Piece by piece, bit by bit, Minnesota organizations including Gender Justice have been chipping away at this issue for decades. Then, in early 2014, Minnesota State House Speaker Paul Thissen said the magic words many had been waiting to hear: The upcoming legislative session would include a package of laws to move Minnesota to the forefront on economic justice for women.
It was like a starter gun had gone off. Gender Justice saw an opportunity to make real change in Minnesota and helped found a coalition to compile decades of research and recommendations into a package of bills encompassing equal pay, family leave, childcare, domestic violence, and more.
Our staff drafted laws, rallied supporters, testified in committee hearings, and spent countless hours at the capitol countering the many false claims made by lobbyists defending of the status quo. In a diverse and hardworking coalition, we played a unique role: As lawyers we were able to tell legislators exactly how their laws would work in practice in the real world.
We were also able to connect legislators to the very people who would be most affected by the new laws. Tara Duncan, a Gender Justice client, was fired for pumping breast milk at her job in Lake City, Minnesota. Because we settled her case without a gag order, Tara was able to tell her story at the Women’s Economic Security Summit before the start of the session and inspire legislators to introduce a bill to fix the missing enforcement mechanism that nearly let her boss off the hook.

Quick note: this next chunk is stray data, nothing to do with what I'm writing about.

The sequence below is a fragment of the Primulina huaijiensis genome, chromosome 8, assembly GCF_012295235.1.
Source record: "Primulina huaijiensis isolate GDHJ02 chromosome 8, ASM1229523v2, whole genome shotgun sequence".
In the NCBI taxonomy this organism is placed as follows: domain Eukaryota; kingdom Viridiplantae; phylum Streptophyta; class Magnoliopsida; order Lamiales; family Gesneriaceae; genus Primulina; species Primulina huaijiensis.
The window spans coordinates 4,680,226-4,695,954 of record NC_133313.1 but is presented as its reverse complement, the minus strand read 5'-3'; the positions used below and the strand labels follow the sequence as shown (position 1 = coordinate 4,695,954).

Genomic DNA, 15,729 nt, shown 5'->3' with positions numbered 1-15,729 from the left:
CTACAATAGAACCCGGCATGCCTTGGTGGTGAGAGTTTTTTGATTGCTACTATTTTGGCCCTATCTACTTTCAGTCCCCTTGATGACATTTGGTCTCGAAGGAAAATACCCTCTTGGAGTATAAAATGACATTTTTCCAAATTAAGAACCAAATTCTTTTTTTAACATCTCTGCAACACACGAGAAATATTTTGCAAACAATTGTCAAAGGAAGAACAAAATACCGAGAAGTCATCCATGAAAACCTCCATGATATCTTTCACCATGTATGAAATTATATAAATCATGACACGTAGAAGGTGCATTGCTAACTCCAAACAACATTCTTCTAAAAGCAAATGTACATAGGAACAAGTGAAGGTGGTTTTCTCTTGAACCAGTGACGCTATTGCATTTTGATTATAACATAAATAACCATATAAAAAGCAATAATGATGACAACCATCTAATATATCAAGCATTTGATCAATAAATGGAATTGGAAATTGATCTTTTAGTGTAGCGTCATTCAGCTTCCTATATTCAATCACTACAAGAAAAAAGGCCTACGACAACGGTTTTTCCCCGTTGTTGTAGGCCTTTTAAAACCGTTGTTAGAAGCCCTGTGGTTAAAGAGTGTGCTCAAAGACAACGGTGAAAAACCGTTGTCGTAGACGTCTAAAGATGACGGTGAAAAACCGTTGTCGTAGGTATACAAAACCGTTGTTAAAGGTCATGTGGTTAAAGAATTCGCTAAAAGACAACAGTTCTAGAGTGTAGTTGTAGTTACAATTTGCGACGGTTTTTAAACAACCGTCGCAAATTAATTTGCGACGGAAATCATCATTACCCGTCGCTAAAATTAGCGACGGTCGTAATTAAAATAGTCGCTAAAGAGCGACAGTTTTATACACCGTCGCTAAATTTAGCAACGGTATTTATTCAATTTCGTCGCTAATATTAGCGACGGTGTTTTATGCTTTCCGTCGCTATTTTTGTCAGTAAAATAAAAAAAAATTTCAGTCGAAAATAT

Early in the legislative session, President Barack Obama took notice of Minnesota’s efforts in a speech in St. Paul and said, “Minnesota is helping to lead the way on these issues… There are leaders in your state legislature that are working hard at this, because they know when women succeed, America succeeds.”
The Women’s Economic Security Act initially included bills to:
extend pay equity law to cover state contractors
raise the minimum wage
expand access to high-quality, affordable childcare
expand family and sick leave for working families
require employers to accommodate pregnant and nursing workers
enhance protections for victims of violence
encourage women to pursue nontraditional, high-wage jobs
help women-owned small businesses succeed
help older women be economically secure
NURSING RIGHTS FOR NEW PARENTS
While it was illegal for employers to discriminate against pregnant women in the workplace, prior to the passage of WESA, there were no consequences for these violations in the law. Thanks to WESA, Gender Justice was able to bring a suit on behalf of client Rachel Pierce, who was suffered considerably after being denied adequate accommodations for pumping while at work. Read Rachel's Story
With your financial support, Gender Justice can continue to fight hard for our clients and push the laws forward in our legislature. Be there with us as we work to bring about big, systemic change. Give today.